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Sigmaringen

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Sigmaringen


Sigmaringen is a town in southern Germany, in the state of Baden-Württemberg. Situated on the upper Danube, it is the capital of the Sigmaringen district.

Sigmaringen is renowned for its castle, Schloss Sigmaringen, which was the seat of the principality of Hohenzollern-Sigmaringen until 1850.

Geography

Sigmaringen lies in the Danube valley, surrounded by wooded hills in the south of the Swabian Alb around 40 km away from the Lake of Constance.

The surrounding towns are on the north, Winterlingen (in the district of Zollernalb) and Veringenstadt, on the east, Bingen, Sigmaringendorf, and Scheer, on the south, Mengen, Krauchenwies, Inzigkofen, and Meßkirch, and on the west, Leibertingen, Beuron, and Stetten am kalten Markt. The city is made up from the following districts: Sigmaringen (inner-city), Gutenstein, Jungnau, Laiz, Oberschmeien and Unterschmeien.

History

Sigmaringen was first documented in 1077 and was in the principality of Hohenzollern-Sigmaringen until 1850, after which it became the Prussian Province of Hohenzollern.

Vichy French enclave (1944–1945)

The Castle of Sigmaringen

On September 7, 1944, following the Allied invasion of France, Philippe Pétain and members of the Vichy government cabinet were relocated to Germany. A city-state ruled by the government in exile headed by Fernand de Brinon, was established at Sigmaringen. There were three embassies in the city-state, representing each of Vichy-France's allies: Germany, Italy, and Japan.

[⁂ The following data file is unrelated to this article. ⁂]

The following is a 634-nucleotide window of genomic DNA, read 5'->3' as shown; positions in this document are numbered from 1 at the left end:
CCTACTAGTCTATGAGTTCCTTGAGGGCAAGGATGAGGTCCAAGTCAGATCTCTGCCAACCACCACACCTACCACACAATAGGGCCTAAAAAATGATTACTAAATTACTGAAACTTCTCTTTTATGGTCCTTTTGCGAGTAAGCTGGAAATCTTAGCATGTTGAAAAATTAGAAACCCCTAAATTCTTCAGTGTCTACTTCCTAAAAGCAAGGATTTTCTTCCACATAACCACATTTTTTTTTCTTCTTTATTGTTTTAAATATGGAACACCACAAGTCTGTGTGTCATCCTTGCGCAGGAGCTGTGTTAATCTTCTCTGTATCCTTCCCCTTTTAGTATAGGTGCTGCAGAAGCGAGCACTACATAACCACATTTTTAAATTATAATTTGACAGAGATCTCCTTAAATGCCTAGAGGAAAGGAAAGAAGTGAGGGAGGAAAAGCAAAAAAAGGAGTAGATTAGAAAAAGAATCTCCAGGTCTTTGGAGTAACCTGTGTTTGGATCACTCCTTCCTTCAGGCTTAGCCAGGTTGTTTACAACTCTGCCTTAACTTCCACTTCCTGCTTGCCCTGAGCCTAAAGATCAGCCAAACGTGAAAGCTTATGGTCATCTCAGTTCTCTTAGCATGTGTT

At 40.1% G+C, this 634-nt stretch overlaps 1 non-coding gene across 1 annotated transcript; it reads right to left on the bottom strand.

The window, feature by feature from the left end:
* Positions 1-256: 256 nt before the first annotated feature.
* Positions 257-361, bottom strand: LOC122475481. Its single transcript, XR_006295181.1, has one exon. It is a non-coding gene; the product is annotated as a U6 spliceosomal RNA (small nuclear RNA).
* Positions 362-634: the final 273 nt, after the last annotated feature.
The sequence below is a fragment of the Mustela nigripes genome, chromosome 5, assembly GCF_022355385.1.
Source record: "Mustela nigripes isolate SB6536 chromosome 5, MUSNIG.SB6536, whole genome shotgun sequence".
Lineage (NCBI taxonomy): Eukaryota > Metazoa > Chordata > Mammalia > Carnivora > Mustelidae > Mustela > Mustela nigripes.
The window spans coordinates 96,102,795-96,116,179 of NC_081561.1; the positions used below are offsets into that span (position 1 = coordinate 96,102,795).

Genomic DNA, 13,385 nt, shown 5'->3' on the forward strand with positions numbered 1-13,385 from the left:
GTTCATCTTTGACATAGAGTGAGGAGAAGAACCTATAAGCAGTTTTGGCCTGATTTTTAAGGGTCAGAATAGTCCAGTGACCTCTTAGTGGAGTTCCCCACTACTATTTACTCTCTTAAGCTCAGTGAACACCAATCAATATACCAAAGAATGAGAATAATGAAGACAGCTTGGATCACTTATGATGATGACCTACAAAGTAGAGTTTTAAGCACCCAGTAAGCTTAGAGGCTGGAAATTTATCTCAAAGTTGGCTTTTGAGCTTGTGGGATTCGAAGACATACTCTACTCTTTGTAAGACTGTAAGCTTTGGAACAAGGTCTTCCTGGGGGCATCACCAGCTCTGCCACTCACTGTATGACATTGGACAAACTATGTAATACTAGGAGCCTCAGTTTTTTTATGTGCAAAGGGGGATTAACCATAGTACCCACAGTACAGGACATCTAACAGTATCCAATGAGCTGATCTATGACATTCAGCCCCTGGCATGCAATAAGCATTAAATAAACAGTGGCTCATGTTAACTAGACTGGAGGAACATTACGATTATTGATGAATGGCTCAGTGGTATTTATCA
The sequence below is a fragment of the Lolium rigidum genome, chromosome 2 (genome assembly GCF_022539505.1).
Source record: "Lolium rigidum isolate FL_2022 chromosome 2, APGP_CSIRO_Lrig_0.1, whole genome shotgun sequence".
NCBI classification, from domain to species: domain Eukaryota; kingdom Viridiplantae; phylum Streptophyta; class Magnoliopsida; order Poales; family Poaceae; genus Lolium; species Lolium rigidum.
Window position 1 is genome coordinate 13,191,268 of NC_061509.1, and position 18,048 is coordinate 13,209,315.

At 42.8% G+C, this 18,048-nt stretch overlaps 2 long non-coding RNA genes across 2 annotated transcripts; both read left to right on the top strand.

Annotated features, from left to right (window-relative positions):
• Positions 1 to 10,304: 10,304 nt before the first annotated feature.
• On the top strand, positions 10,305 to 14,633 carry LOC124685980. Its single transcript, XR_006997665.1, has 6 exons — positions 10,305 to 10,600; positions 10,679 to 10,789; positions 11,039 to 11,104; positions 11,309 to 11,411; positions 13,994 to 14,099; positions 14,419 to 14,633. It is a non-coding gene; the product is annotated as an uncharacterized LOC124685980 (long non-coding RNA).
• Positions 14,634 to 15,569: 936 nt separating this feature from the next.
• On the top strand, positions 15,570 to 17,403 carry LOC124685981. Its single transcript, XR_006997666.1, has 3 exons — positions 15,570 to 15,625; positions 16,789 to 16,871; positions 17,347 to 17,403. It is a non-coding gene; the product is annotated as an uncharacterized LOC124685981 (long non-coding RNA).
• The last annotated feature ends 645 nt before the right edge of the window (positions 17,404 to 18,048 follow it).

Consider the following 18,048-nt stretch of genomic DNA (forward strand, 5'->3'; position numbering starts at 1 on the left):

Pétain returned to France in April 1945. French writers Louis-Ferdinand Céline, Lucien Rebatet and Roland Gaucher, fearing for their lives because of their political and anti-Semitic writings, fled along with the Vichy government to Sigmaringen. Céline's novel D'un château l'autre (English: Castle to Castle) describes the fall of Sigmaringen. The city was taken by Free French forces on April 22, 1945.

See also Commission gouvernementale de Sigmaringen.

Religions

The following religions are present in Sigmaringen:

Transportation infrastructure

Three railroads meet in Sigmaringen, the Danube Valley Railway leading from Donaueschingen to Ulm, the Zollern Valley Railway from Tübingen to Aulendorf, and the line operated by the Hohenzollerische Landesbahn from Sigmaringen to Hechingen.

Public transport is organized by Verkehrsverbund Neckar-Alb-Donau (NALDO).

Notable residents

Sigmaringen was the birthplace of Saint Fidelis of Sigmaringen, a Roman Catholic martyr of the Counter-Reformation in Switzerland, and Ferdinand of Romania, King of Romania. It was one of the residences of deceased Prince Friedrich Wilhelm of Hohenzollern-Sigmaringen, the late representative of the house, who was the first in the line of succession to the throne of Romania, by Salic law. Frederick Miller, founder of the Miller Brewing Company, was living in Sigmaringen during the start of his brewing career. The German politician Christian Rehm lived here during his youth.

References

External links

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  • Official website
  • Sigmaringen castle
  • Erster Farbfotos aus Sigmaringen 1936
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